[fizz as Aya returns, upset]

I just—


[collects herself]

I’ll start from the beginning.

Vicky pulled me out of the cabin and into the woods. As we went, she explained.

Madison had snuck out of her cabin that night, and at first, Vicky wasn’t worried. She figured Madison was just gonna steal a counselor’s phone and call her mom again. Vicky watched as she snuck into the main building, past the offices, and towards the head counselor’s bedroom. She tiptoed past dirty laundry and oversized car posters. In his drawers, she found a stack of vintage Playboys — what frat boys are reduced to without the internet, I guess. She looked under the magazines. Dug through drawers of Nike socks and bro tanks. It was only when Madison searched the pockets of his cargo shorts that she found what she was looking for— the keys to the camp’s four-wheeler.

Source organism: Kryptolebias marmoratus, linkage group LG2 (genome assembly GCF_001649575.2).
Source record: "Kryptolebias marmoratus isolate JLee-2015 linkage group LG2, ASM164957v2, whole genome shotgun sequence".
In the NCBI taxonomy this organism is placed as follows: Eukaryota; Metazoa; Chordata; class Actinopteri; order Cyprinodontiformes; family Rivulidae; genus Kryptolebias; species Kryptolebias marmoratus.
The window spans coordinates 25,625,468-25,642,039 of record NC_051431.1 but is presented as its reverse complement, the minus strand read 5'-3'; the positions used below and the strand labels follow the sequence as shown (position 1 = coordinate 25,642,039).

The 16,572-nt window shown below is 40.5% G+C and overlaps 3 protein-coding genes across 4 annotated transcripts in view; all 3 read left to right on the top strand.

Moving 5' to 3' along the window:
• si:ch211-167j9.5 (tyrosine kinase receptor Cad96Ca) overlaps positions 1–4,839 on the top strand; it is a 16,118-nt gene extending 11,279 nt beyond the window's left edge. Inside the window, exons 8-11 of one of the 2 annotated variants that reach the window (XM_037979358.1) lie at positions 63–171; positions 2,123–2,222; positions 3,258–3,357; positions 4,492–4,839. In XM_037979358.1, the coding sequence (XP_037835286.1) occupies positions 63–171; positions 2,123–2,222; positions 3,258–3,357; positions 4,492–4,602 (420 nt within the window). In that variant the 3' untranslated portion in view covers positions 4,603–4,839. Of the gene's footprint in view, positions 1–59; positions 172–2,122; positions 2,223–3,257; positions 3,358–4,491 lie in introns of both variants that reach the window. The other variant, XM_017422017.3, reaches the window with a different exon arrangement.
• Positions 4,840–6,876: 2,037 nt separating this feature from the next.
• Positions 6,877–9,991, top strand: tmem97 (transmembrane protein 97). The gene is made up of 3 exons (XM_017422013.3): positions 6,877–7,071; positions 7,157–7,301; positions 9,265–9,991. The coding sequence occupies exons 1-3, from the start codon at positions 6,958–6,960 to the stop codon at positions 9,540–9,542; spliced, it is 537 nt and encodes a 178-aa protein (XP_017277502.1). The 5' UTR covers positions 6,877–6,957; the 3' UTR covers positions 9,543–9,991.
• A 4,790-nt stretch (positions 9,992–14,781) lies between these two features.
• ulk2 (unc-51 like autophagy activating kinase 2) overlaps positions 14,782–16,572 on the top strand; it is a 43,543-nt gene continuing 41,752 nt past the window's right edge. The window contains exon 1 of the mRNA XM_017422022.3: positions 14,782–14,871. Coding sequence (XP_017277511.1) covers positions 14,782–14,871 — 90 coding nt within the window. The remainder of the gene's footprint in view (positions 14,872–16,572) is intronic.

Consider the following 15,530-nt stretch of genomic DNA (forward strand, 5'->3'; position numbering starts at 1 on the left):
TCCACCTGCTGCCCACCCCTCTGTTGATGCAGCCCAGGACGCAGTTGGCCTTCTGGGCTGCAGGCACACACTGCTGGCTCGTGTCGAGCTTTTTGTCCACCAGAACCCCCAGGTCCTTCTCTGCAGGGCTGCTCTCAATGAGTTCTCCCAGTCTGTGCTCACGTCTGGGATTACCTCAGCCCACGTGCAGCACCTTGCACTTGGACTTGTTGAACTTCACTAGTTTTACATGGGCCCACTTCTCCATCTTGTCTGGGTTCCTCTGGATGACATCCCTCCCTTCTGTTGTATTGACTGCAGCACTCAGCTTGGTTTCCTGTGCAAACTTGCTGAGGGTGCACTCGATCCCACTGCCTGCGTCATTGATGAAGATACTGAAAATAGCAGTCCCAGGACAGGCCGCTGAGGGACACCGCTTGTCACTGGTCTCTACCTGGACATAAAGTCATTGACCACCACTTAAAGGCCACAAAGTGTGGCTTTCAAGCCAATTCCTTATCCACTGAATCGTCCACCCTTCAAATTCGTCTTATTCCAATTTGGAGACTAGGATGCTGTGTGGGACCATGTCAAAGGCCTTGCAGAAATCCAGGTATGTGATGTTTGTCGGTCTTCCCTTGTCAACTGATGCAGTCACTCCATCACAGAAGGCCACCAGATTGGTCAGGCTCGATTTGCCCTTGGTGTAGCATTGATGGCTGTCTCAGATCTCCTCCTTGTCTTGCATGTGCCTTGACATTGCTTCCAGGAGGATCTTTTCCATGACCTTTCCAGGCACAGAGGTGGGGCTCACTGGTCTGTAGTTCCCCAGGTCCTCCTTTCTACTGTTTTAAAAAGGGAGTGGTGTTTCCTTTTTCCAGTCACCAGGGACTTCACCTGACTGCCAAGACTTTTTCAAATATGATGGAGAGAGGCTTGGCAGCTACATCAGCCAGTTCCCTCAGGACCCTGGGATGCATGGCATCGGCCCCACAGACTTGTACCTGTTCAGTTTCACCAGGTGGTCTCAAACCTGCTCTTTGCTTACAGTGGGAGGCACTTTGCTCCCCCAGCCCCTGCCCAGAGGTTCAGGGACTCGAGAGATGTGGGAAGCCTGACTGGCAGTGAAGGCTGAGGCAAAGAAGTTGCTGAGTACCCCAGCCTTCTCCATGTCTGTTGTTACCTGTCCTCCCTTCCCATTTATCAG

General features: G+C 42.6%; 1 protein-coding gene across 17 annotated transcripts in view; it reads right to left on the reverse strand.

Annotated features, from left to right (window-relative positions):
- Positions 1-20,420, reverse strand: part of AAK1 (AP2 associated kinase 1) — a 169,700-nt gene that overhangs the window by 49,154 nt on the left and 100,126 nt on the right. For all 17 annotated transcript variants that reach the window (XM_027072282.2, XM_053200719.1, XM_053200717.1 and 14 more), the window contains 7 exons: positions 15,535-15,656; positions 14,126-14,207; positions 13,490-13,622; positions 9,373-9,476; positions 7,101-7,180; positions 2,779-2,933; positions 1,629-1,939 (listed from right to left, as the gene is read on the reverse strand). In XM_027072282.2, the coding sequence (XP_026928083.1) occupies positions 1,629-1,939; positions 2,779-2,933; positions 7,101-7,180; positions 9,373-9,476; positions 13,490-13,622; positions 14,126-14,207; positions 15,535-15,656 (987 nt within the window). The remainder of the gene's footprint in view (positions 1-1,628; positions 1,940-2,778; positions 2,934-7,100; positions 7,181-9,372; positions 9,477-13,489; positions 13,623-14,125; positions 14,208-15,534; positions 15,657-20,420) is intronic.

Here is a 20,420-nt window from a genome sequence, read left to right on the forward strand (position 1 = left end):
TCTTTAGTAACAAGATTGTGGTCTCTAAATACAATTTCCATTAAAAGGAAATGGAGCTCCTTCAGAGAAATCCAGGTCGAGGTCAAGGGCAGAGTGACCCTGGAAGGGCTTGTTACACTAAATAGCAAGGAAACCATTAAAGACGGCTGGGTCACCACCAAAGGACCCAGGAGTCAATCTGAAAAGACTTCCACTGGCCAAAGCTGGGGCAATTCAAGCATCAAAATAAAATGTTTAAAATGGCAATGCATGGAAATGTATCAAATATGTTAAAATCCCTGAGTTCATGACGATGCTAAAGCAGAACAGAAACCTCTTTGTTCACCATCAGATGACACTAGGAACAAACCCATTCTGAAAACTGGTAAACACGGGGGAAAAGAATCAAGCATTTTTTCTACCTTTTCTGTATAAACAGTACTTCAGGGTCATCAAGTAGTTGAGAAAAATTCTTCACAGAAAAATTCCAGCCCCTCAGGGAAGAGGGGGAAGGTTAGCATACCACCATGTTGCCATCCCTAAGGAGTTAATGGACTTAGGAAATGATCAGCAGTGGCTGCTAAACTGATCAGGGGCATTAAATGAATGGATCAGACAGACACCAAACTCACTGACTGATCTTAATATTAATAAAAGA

When Vicky saw her there, her fingernails bright against the camo keychain, she ran to get me. I didn’t know what I could do, but I followed anyway. There’s no saying no to Vicky.

We found Madison on one of the park’s winding paths, her headlights shining against the dark wall of trees. She was pushing the ATV hard, hard enough to send her wheels airborne every time she hit a bump. She wasn’t wearing a helmet, and when she whipped around the corner, her wheels skidded briefly off the road. Vicky and I both gasped.

And Madison turned back, her mouth open, her eyes wide as DVDs. The ATV kept whizzing forward, but her gaze was locked, her eyes narrowing, her mouth tightening into a rigid line.

She was looking right at me.

I froze. Vicky kept racing after the ATV, her bell-bottoms blowing in the wind, but Madison and I didn’t move, didn’t shift our gaze, kept staring for what felt like hours but must have only been a second. There was an unflinching recognition in her face, a certainty made no less serious by her horribly smeared eye makeup. The sky seemed to twist around us. The fog thickened, pressed closer like the walls of a tent. I was so afraid.

Then Vicky screamed, and Madison’s head jerked back towards the road. She slammed on the brakes.